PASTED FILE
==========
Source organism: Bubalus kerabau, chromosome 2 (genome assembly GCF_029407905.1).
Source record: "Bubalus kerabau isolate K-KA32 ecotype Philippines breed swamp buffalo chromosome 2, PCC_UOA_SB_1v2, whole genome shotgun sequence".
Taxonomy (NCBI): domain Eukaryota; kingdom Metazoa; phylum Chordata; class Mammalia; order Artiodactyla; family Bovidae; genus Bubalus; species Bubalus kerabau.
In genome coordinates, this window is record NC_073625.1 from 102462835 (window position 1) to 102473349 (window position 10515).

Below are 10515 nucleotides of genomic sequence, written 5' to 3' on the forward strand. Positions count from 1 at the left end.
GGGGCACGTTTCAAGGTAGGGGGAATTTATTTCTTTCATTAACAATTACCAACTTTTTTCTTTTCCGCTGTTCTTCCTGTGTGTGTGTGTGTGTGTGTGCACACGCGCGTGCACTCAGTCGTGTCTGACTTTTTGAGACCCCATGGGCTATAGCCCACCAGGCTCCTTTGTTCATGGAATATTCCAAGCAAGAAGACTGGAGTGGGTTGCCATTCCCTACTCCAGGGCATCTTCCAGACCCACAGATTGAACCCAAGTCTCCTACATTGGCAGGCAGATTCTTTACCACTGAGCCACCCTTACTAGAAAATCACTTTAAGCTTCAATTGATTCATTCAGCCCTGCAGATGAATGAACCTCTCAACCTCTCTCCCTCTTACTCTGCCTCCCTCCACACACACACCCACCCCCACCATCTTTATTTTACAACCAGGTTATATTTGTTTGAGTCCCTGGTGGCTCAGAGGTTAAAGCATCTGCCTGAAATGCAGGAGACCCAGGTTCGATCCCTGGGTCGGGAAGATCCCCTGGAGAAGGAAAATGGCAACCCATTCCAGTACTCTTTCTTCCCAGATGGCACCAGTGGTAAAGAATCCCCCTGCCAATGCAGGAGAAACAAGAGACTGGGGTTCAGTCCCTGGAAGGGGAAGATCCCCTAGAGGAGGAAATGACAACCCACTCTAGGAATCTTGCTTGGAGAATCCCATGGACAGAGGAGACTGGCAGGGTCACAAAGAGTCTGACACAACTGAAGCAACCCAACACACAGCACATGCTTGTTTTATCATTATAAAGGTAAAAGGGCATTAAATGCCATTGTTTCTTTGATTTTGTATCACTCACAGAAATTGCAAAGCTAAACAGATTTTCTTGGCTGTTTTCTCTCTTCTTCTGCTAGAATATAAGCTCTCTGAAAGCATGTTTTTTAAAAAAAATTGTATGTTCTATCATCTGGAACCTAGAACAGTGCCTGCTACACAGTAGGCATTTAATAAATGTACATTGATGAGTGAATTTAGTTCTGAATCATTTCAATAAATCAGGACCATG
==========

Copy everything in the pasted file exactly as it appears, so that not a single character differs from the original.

Source organism: Bubalus kerabau, chromosome 2 (genome assembly GCF_029407905.1).
Source record: "Bubalus kerabau isolate K-KA32 ecotype Philippines breed swamp buffalo chromosome 2, PCC_UOA_SB_1v2, whole genome shotgun sequence".
Taxonomy (NCBI): domain Eukaryota; kingdom Metazoa; phylum Chordata; class Mammalia; order Artiodactyla; family Bovidae; genus Bubalus; species Bubalus kerabau.
In genome coordinates, this window is record NC_073625.1 from 102462835 (window position 1) to 102473349 (window position 10515).

Below are 10515 nucleotides of genomic sequence, written 5' to 3' on the forward strand. Positions count from 1 at the left end.
GGGGCACGTTTCAAGGTAGGGGGAATTTATTTCTTTCATTAACAATTACCAACTTTTTTCTTTTCCGCTGTTCTTCCTGTGTGTGTGTGTGTGTGTGTGCACACGCGCGTGCACTCAGTCGTGTCTGACTTTTTGAGACCCCATGGGCTATAGCCCACCAGGCTCCTTTGTTCATGGAATATTCCAAGCAAGAAGACTGGAGTGGGTTGCCATTCCCTACTCCAGGGCATCTTCCAGACCCACAGATTGAACCCAAGTCTCCTACATTGGCAGGCAGATTCTTTACCACTGAGCCACCCTTACTAGAAAATCACTTTAAGCTTCAATTGATTCATTCAGCCCTGCAGATGAATGAACCTCTCAACCTCTCTCCCTCTTACTCTGCCTCCCTCCACACACACACCCACCCCCACCATCTTTATTTTACAACCAGGTTATATTTGTTTGAGTCCCTGGTGGCTCAGAGGTTAAAGCATCTGCCTGAAATGCAGGAGACCCAGGTTCGATCCCTGGGTCGGGAAGATCCCCTGGAGAAGGAAAATGGCAACCCATTCCAGTACTCTTTCTTCCCAGATGGCACCAGTGGTAAAGAATCCCCCTGCCAATGCAGGAGAAACAAGAGACTGGGGTTCAGTCCCTGGAAGGGGAAGATCCCCTAGAGGAGGAAATGACAACCCACTCTAGGAATCTTGCTTGGAGAATCCCATGGACAGAGGAGACTGGCAGGGTCACAAAGAGTCTGACACAACTGAAGCAACCCAACACACAGCACATGCTTGTTTTATCATTATAAAGGTAAAAGGGCATTAAATGCCATTGTTTCTTTGATTTTGTATCACTCACAGAAATTGCAAAGCTAAACAGATTTTCTTGGCTGTTTTCTCTCTTCTTCTGCTAGAATATAAGCTCTCTGAAAGCATGTTTTTTAAAAAAAATTGTATGTTCTATCATCTGGAACCTAGAACAGTGCCTGCTACACAGTAGGCATTTAATAAATGTACATTGATGAGTGAATTTAGTTCTGAATCATTTCAATAAATCAGGACCATG